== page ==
The decision by the Department of Energy to revise its Civil Nuclear Credit Program—easing the path toward program qualification for California’s Diablo Canyon—was not the only promising news last week for advocates of the state’s sole operating nuclear power facility. On June 30, California Gov. Gavin Newsom signed legislation that could provide funding for Diablo Canyon in the event the state decides to keep the plant in operation beyond its slated 2025 closure date. Also in line for possible life extension under the measure are some of Southern California’s fossil fuel plants.
According to this piece in Cal Matters, the legislation—which aims to strengthen a grid that some say is overly reliant on renewables—includes an energy trailer bill that “allocates a reserve fund of up to $75 million to the state Department of Water Resources to prolong the operation of aging power plants scheduled to close.”
As noted by this report from the Sacramento Bee, however, “the legislation by itself wouldn’t mandate that Diablo Canyon and the gas-fired plants stay open, Ana Matosantos, the governor’s cabinet secretary, told the Los Angeles Times. Matosantos noted that saving the nuclear plant would require approval from the federal government.”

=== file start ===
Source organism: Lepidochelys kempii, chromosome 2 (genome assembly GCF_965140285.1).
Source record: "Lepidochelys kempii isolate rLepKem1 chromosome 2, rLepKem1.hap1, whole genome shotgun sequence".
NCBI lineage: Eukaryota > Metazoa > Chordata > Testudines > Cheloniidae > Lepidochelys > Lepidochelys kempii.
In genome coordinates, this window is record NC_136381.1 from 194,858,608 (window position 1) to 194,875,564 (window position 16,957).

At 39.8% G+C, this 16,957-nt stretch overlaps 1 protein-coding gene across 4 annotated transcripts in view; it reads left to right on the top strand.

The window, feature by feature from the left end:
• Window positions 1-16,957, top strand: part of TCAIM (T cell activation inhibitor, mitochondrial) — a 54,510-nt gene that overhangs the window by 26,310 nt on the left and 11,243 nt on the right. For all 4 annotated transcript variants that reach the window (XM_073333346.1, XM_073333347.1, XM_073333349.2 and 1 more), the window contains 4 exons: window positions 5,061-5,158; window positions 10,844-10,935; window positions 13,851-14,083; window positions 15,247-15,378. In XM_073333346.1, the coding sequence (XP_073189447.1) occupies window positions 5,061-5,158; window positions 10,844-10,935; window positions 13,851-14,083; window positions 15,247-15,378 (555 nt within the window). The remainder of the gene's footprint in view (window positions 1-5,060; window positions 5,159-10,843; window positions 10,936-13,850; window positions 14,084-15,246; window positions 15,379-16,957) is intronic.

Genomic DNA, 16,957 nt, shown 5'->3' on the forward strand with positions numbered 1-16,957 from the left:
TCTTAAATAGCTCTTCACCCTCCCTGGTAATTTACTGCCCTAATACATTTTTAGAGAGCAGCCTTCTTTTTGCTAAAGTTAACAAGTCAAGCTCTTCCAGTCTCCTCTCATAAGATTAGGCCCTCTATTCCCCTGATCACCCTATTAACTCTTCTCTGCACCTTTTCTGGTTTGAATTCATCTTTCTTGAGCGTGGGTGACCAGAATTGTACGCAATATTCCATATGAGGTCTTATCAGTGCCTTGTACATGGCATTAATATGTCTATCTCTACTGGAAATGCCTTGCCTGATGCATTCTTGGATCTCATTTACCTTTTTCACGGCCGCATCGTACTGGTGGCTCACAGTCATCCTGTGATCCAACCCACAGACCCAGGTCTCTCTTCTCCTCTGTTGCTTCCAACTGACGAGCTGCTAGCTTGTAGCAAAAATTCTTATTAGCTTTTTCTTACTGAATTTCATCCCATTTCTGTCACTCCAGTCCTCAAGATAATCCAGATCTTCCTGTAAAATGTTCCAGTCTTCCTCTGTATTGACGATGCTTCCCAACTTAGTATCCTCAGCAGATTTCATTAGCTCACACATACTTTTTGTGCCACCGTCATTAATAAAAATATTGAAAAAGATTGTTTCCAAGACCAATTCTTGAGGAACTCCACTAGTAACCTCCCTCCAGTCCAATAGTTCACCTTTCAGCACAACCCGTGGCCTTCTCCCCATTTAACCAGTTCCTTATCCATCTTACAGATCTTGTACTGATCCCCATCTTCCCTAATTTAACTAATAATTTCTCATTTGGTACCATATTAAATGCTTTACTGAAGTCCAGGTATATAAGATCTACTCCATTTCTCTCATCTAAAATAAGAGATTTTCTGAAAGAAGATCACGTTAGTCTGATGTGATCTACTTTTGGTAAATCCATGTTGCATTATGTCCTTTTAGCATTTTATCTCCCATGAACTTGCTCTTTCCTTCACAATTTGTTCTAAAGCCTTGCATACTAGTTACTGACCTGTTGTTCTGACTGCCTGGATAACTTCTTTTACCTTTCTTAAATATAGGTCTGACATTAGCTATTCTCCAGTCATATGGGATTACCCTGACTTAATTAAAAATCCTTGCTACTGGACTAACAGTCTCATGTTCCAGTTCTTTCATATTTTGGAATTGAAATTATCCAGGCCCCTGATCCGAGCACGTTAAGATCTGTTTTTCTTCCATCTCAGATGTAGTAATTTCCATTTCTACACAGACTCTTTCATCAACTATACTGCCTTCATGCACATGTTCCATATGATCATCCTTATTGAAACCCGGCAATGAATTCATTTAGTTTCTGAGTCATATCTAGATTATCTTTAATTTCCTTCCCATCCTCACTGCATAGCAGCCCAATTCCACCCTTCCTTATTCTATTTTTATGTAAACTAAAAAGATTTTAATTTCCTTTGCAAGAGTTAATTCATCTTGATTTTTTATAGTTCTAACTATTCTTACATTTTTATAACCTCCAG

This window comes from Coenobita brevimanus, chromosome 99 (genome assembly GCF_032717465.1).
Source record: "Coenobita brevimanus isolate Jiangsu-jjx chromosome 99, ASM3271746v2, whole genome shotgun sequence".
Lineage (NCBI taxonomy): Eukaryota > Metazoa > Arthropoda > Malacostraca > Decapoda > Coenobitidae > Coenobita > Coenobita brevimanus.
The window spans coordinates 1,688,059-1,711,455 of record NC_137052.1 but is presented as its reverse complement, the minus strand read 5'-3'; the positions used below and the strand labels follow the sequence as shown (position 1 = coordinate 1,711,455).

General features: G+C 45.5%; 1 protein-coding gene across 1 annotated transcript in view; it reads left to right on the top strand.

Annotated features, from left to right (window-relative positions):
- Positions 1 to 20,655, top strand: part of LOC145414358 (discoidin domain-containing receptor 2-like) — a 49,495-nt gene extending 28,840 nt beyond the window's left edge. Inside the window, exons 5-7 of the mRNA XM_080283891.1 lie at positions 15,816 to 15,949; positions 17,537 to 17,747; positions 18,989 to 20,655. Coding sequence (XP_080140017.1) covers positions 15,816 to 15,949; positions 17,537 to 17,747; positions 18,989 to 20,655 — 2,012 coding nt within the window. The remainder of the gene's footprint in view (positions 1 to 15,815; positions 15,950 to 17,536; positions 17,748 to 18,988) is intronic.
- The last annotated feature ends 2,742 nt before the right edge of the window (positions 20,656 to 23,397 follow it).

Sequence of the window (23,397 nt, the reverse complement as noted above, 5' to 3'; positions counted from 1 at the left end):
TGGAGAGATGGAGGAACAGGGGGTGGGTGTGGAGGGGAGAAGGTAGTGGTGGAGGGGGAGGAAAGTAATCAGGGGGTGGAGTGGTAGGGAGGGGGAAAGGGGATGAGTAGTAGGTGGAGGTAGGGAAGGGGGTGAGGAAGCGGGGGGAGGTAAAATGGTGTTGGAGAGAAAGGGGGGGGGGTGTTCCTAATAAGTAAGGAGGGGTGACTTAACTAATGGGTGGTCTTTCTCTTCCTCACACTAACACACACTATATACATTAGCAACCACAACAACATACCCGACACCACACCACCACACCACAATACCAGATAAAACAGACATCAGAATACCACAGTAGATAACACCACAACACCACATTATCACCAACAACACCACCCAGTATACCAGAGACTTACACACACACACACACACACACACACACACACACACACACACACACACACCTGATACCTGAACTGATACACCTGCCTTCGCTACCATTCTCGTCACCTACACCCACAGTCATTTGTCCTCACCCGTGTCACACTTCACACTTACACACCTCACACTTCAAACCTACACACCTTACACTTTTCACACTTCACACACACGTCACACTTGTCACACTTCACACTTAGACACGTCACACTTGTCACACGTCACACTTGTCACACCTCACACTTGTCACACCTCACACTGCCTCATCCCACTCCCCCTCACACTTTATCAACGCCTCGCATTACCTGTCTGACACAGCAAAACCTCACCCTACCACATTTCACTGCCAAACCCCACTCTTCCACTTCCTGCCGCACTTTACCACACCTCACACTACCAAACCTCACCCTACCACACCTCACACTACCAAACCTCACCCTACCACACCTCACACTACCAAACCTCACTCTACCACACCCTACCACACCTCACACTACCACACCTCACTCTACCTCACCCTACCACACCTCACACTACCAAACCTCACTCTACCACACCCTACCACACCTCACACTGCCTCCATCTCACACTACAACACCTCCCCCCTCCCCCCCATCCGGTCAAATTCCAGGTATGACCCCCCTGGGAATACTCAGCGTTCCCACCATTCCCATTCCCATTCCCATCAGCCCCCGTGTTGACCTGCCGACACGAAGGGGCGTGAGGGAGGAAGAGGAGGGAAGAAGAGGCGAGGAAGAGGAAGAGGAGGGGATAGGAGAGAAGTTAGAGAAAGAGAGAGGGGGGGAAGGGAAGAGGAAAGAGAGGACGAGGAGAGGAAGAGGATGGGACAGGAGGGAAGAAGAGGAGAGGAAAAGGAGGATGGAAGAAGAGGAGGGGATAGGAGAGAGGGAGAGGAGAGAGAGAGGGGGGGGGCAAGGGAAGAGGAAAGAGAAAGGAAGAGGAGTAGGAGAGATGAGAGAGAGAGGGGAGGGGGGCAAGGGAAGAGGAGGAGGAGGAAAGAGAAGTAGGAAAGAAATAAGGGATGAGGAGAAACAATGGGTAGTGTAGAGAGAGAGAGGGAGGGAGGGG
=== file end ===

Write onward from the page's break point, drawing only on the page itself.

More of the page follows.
ANS reacts: Following passage of the bill on June 29, ANS President Steven Arndt and Executive Director/CEO Craig Piercy issued a statement applauding the lawmakers and thanking Newsom “for his support and reconsideration of the state’s decision to prematurely shutter California’s largest clean energy resource.”
The statement continued: “California doesn’t have enough reliable electricity resources today to keep the lights on. The future loss of Diablo Canyon’s carbon-free baseload power would significantly worsen California’s energy crisis. Keeping Diablo Canyon online would shore up California’s grid reliability while avoiding increased emissions. Action is needed now to ensure Diablo Canyon’s availability in the future.”